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PLoS One. 2015 Mar 26;10(3):e0121605. doi: 10.1371/journal.pone.0121605. eCollection 2015.

Dopamine and the development of executive dysfunction in autism spectrum disorders.

Author information

1
Department of Psychology & Neuroscience, University of Colorado Boulder, Boulder, CO, USA.
2
Cognitive & Information Sciences, University of California, Merced, Merced, CA, USA.

Abstract

Persons with autism regularly exhibit executive dysfunction (ED), including problems with deliberate goal-directed behavior, planning, and flexible responding in changing environments. Indeed, this array of deficits is sufficiently prominent to have prompted a theory that executive dysfunction is at the heart of these disorders. A more detailed examination of these behaviors reveals, however, that some aspects of executive function remain developmentaly appropriate. In particular, while people with autism often have difficulty with tasks requiring cognitive flexibility, their fundamental cognitive control capabilities, such as those involved in inhibiting an inappropriate but relatively automatic response, show no significant impairment on many tasks. In this article, an existing computational model of the prefrontal cortex and its role in executive control is shown to explain this dichotomous pattern of behavior by positing abnormalities in the dopamine-based modulation of frontal systems in individuals with autism. This model offers excellent qualitative and quantitative fits to performance on standard tests of cognitive control and cognitive flexibility in this clinical population. By simulating the development of the prefrontal cortex, the computational model also offers a potential explanation for an observed lack of executive dysfunction early in life.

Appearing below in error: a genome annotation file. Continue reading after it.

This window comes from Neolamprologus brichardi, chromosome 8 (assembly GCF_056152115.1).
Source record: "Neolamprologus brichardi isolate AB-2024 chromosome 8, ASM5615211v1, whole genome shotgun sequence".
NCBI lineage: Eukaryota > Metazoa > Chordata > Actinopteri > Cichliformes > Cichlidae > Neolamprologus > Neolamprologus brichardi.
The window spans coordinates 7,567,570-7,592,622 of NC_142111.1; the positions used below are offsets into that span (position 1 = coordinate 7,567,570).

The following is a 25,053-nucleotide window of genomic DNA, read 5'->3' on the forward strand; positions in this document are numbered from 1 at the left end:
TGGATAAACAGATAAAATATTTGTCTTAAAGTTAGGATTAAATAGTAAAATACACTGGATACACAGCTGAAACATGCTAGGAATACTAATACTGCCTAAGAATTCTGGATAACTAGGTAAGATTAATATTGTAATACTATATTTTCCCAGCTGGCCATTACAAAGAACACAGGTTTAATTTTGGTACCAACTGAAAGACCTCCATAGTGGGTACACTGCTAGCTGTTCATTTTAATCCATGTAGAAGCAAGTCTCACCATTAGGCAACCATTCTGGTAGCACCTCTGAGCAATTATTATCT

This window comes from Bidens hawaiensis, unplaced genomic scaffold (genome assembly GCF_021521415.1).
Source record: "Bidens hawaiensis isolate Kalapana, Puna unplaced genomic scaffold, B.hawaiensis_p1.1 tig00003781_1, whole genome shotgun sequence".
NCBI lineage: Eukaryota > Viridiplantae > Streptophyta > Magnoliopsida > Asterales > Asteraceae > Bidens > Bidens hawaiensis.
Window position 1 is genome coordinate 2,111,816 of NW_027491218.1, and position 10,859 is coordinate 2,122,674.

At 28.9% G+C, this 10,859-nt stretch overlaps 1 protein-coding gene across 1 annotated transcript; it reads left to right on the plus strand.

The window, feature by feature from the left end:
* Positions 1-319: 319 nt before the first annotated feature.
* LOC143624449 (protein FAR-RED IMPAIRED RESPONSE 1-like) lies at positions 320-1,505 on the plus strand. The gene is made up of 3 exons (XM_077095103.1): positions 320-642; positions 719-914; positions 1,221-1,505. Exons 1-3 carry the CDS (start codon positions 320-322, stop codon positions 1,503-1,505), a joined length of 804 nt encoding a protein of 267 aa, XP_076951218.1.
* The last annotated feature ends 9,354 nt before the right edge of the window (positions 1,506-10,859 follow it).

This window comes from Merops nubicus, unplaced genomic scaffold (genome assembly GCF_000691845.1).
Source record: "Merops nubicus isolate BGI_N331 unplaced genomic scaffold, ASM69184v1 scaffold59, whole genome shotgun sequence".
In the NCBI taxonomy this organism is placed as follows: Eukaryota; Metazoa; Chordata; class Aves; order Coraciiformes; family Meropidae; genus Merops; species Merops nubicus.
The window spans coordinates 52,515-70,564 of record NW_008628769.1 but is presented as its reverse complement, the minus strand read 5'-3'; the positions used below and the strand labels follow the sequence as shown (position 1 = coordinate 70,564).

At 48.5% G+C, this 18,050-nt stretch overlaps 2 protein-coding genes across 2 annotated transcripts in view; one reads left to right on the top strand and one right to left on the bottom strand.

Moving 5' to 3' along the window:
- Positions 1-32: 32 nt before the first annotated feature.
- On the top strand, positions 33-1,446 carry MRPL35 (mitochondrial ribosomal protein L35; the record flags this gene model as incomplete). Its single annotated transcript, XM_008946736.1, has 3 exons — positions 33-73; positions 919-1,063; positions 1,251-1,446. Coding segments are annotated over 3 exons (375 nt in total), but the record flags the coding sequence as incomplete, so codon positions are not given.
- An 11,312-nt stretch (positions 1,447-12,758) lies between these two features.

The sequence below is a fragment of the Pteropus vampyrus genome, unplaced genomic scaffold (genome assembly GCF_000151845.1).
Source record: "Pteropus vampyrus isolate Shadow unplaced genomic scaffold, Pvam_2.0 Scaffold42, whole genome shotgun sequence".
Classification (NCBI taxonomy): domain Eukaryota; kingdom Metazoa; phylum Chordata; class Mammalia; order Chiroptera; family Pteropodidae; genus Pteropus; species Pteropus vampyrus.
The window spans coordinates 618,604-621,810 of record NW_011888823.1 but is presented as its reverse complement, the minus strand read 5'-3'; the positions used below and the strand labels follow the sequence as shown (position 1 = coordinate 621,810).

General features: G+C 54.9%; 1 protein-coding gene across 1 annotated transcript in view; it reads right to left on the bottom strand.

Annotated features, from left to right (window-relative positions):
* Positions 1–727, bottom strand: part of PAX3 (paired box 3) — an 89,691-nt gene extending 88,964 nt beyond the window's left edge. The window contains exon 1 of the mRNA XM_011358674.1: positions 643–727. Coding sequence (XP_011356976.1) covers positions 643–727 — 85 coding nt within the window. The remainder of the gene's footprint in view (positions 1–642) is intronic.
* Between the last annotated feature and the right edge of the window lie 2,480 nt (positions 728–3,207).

PMID:
25811610
PMCID:
PMC4374973
DOI:
10.1371/journal.pone.0121605
[Indexed for MEDLINE]
Free PMC Article

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